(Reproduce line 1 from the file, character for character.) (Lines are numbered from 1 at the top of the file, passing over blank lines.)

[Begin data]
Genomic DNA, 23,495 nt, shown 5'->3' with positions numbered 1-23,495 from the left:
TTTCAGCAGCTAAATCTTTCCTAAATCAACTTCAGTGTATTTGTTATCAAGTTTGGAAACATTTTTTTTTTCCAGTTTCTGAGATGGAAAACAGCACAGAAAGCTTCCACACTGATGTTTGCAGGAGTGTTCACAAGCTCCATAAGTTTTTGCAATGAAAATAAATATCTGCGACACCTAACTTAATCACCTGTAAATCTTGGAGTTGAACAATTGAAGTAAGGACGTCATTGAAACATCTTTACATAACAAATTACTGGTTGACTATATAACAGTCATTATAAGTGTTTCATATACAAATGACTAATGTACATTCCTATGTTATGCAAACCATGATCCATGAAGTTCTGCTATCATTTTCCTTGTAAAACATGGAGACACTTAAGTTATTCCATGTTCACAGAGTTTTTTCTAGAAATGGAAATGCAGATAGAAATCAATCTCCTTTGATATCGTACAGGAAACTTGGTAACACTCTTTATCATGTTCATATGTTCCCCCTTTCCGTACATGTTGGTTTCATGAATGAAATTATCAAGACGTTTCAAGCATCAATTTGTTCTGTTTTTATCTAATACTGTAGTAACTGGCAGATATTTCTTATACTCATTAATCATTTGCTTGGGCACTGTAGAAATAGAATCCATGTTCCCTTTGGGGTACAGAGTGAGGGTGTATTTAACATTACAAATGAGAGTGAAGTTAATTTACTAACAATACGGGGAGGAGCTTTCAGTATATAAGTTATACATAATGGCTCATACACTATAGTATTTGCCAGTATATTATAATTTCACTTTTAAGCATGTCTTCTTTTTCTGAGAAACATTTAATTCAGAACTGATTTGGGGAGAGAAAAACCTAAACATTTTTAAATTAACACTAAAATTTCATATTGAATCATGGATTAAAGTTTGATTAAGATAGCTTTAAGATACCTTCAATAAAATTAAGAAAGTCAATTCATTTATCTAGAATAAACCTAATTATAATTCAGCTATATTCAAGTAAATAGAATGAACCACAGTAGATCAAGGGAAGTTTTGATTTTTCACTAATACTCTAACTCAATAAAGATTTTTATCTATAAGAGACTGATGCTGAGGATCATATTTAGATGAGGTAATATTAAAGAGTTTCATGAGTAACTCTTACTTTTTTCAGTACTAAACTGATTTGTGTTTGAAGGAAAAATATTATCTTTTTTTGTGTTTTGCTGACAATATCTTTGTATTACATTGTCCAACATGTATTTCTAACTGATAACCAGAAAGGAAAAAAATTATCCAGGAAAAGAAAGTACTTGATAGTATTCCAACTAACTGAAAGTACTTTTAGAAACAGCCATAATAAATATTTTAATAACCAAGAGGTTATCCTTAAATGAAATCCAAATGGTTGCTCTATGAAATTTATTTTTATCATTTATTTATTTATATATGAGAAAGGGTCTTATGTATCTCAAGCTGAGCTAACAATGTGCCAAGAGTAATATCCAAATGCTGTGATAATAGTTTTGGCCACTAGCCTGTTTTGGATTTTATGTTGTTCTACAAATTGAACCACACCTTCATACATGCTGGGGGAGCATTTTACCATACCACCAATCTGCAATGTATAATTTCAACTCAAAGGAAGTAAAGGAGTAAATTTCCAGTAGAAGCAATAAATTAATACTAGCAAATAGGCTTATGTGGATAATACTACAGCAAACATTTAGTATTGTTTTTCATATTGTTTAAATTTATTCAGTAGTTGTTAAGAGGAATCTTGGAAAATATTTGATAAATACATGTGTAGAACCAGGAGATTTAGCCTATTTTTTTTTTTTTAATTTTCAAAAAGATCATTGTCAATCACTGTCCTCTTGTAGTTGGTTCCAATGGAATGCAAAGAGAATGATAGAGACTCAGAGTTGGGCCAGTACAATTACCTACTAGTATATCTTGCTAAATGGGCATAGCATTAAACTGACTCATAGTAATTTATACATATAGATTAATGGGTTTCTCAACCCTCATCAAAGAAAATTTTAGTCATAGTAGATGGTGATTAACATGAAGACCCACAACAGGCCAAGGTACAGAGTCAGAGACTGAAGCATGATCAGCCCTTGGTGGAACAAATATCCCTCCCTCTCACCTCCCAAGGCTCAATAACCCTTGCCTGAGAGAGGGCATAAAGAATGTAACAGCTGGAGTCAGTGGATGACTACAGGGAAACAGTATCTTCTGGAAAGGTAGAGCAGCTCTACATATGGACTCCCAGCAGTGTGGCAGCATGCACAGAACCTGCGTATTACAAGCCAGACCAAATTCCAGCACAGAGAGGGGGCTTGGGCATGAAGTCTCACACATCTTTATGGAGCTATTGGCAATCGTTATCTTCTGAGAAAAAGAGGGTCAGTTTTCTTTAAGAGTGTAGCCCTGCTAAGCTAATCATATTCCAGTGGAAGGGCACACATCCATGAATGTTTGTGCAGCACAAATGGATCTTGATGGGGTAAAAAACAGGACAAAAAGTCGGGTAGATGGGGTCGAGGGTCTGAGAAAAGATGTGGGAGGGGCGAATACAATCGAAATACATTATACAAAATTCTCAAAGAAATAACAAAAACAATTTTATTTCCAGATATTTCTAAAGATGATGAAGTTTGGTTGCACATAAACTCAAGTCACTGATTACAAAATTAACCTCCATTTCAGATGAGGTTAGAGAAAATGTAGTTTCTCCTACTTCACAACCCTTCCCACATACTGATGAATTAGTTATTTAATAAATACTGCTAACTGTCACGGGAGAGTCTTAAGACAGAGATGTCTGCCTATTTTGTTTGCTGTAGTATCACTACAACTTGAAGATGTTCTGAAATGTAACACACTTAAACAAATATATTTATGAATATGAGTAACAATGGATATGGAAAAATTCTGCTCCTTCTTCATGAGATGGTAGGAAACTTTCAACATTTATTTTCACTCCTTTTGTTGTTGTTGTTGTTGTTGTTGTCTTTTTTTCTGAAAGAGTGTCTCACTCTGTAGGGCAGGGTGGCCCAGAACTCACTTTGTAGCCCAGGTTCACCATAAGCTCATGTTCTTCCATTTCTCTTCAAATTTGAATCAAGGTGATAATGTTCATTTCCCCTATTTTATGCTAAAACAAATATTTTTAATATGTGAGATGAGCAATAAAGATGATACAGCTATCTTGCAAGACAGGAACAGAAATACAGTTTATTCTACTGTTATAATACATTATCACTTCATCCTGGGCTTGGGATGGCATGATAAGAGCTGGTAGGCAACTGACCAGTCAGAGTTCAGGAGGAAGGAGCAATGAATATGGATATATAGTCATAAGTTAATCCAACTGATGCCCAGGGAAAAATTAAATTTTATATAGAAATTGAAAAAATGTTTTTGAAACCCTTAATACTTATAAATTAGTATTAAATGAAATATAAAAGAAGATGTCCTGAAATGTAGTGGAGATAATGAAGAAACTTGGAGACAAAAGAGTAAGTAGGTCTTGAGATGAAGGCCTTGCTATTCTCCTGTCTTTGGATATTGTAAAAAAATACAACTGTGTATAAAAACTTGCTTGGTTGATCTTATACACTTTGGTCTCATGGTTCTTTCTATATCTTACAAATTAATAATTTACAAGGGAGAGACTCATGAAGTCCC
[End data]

Genomic DNA, 23,495 nt, shown 5'->3' with positions numbered 1-23,495 from the left: